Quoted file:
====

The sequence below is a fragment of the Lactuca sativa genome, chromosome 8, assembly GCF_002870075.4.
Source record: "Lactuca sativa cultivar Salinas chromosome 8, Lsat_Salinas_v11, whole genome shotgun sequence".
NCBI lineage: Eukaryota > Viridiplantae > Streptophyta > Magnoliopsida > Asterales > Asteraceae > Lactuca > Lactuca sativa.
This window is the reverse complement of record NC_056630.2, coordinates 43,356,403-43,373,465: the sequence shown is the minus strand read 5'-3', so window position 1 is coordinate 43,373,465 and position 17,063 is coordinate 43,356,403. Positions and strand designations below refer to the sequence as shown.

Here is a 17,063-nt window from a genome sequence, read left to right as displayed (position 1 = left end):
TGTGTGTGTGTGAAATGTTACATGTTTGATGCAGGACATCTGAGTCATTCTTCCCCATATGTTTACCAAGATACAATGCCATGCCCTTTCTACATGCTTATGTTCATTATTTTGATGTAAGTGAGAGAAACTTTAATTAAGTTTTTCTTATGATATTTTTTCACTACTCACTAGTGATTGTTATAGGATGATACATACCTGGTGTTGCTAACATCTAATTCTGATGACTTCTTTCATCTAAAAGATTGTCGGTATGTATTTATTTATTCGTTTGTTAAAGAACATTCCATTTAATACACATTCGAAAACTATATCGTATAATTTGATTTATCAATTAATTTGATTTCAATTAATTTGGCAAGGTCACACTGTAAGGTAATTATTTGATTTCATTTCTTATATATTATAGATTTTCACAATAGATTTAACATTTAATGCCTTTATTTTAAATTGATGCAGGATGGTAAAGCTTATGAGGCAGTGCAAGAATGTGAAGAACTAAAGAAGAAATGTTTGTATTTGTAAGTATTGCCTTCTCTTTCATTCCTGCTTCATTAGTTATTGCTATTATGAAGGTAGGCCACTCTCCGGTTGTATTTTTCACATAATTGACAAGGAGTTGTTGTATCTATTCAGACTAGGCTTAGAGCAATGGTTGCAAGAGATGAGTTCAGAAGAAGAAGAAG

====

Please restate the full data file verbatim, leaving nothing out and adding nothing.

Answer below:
The sequence below is a fragment of the Lactuca sativa genome, chromosome 8, assembly GCF_002870075.4.
Source record: "Lactuca sativa cultivar Salinas chromosome 8, Lsat_Salinas_v11, whole genome shotgun sequence".
NCBI lineage: Eukaryota > Viridiplantae > Streptophyta > Magnoliopsida > Asterales > Asteraceae > Lactuca > Lactuca sativa.
This window is the reverse complement of record NC_056630.2, coordinates 43,356,403-43,373,465: the sequence shown is the minus strand read 5'-3', so window position 1 is coordinate 43,373,465 and position 17,063 is coordinate 43,356,403. Positions and strand designations below refer to the sequence as shown.

Here is a 17,063-nt window from a genome sequence, read left to right as displayed (position 1 = left end):
TGTGTGTGTGTGAAATGTTACATGTTTGATGCAGGACATCTGAGTCATTCTTCCCCATATGTTTACCAAGATACAATGCCATGCCCTTTCTACATGCTTATGTTCATTATTTTGATGTAAGTGAGAGAAACTTTAATTAAGTTTTTCTTATGATATTTTTTCACTACTCACTAGTGATTGTTATAGGATGATACATACCTGGTGTTGCTAACATCTAATTCTGATGACTTCTTTCATCTAAAAGATTGTCGGTATGTATTTATTTATTCGTTTGTTAAAGAACATTCCATTTAATACACATTCGAAAACTATATCGTATAATTTGATTTATCAATTAATTTGATTTCAATTAATTTGGCAAGGTCACACTGTAAGGTAATTATTTGATTTCATTTCTTATATATTATAGATTTTCACAATAGATTTAACATTTAATGCCTTTATTTTAAATTGATGCAGGATGGTAAAGCTTATGAGGCAGTGCAAGAATGTGAAGAACTAAAGAAGAAATGTTTGTATTTGTAAGTATTGCCTTCTCTTTCATTCCTGCTTCATTAGTTATTGCTATTATGAAGGTAGGCCACTCTCCGGTTGTATTTTTCACATAATTGACAAGGAGTTGTTGTATCTATTCAGACTAGGCTTAGAGCAATGGTTGCAAGAGATGAGTTCAGAAGAAGAAGAAG